“It all began on a quiet May night in 1861 near Fort Monroe in Virginia. Three slaves, hired out as laborers on a Confederate fortifications project, slipped away from quarters, commandeered a canoe, and paddled into Union lines. The following morning, a Confederate officer approached the fort under a flag of truce. He came, he stated, to claim the runaways based on the fugitive slave law. The Federal commander Brig. Gen. Benjamin Butler refused to hand over the slaves. A shrewd courtroom lawyer and prominent politician before the war, Butler insisted that since Virginia had seceded from the Union, the fugitive slave law was inapplicable. Furthermore, since the Confederates had used these men for strictly military purposes, they were contraband of war and therefore subject to confiscation. Then, without much thought, Butler hired them for pay to construct a bakery for Federal soldiers. In one eventful day, Butler had, in effect, freed three slaves and then employed them to work for the Union army. The secretary of war promptly endorsed Butler’s rationale, and two months later Congress passed the First Confiscation Act, which converted policy into law. Together these three slaves and Benjamin Butler had stuck a monstrous blow for freedom and the Federal war effort. They carved out the first path for wartime emancipation and set a precedent for military employment. Once the Federal government granted tacit freedom to runaways hire to labor for the Confederate military, it opened the door for all sorts of other cases and set the Lincoln administration on the rocky trail toward emancipation. And once the War Department began hiring blacks for wages, the practice initiated the breakdown of opposition to the use of blacks in other military capacities. First it was the construction of a bakery, then the erection of fortifications, and later labor as teamsters and cargo handlers. In each instance, blacks filled jobs traditionally performed by soldiers, which enabled military authorities to place more troops in combat commands as early as 1861.”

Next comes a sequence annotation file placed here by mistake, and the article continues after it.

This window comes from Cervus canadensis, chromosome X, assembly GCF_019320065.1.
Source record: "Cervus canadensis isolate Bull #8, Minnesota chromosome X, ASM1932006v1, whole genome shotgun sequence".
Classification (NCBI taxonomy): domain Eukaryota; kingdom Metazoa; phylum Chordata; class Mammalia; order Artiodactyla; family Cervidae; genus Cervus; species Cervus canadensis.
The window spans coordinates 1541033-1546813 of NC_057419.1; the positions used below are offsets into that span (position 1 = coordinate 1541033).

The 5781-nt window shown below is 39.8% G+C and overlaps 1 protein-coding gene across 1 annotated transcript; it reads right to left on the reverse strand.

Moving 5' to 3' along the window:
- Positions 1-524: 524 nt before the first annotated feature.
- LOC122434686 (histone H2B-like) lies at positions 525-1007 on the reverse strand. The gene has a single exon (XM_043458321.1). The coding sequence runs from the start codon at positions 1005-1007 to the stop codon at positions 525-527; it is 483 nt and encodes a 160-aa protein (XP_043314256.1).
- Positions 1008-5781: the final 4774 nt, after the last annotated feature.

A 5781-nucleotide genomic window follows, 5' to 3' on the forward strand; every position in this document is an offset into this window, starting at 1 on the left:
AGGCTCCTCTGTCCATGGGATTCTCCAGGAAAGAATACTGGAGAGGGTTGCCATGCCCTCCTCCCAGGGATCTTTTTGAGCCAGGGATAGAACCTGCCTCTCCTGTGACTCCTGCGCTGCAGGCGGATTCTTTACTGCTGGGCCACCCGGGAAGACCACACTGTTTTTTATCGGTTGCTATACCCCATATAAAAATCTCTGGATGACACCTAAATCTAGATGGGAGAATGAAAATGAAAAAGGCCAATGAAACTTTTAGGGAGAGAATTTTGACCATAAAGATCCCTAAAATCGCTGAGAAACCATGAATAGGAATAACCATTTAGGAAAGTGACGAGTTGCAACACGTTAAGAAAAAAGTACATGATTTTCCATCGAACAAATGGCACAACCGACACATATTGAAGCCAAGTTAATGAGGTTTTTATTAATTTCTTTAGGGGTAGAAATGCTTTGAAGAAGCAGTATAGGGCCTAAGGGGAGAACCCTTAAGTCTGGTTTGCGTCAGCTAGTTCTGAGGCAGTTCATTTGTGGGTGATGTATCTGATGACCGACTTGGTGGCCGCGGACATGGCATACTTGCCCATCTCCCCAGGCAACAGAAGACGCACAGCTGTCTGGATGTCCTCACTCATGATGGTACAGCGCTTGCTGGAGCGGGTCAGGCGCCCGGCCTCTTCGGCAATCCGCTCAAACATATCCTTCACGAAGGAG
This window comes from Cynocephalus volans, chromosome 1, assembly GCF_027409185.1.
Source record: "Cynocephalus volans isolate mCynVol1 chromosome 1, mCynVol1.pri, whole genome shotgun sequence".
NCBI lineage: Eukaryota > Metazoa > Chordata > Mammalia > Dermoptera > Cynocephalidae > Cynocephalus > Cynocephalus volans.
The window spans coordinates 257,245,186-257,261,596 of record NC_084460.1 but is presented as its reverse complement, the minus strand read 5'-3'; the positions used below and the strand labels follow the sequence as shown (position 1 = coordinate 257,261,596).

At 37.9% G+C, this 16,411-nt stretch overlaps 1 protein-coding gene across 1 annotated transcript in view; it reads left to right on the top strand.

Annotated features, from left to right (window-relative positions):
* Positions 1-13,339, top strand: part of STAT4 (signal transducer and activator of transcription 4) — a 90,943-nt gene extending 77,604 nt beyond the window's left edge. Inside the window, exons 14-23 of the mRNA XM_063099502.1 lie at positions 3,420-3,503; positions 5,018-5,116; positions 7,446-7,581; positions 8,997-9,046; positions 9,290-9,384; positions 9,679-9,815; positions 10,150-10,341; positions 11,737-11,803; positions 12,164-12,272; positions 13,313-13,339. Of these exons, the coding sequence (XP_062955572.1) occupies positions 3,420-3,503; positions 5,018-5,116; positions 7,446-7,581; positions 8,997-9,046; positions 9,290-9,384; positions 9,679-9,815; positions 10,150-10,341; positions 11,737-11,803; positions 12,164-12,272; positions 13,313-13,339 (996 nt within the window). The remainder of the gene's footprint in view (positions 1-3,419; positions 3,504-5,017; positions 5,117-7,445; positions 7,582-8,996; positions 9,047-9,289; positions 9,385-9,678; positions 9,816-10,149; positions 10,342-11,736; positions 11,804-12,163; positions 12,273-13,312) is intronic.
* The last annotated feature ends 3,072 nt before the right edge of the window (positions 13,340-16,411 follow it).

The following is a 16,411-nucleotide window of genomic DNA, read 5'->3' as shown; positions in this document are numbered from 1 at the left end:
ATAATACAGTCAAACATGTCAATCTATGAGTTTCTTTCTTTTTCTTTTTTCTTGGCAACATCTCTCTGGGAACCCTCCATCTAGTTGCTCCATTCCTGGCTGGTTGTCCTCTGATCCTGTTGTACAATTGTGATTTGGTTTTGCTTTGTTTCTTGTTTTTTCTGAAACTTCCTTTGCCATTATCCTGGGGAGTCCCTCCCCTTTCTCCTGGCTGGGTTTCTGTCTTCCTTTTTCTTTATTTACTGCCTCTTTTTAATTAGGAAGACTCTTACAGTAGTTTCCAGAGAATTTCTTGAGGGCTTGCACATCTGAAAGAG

— Why the Confederacy Lost, 1992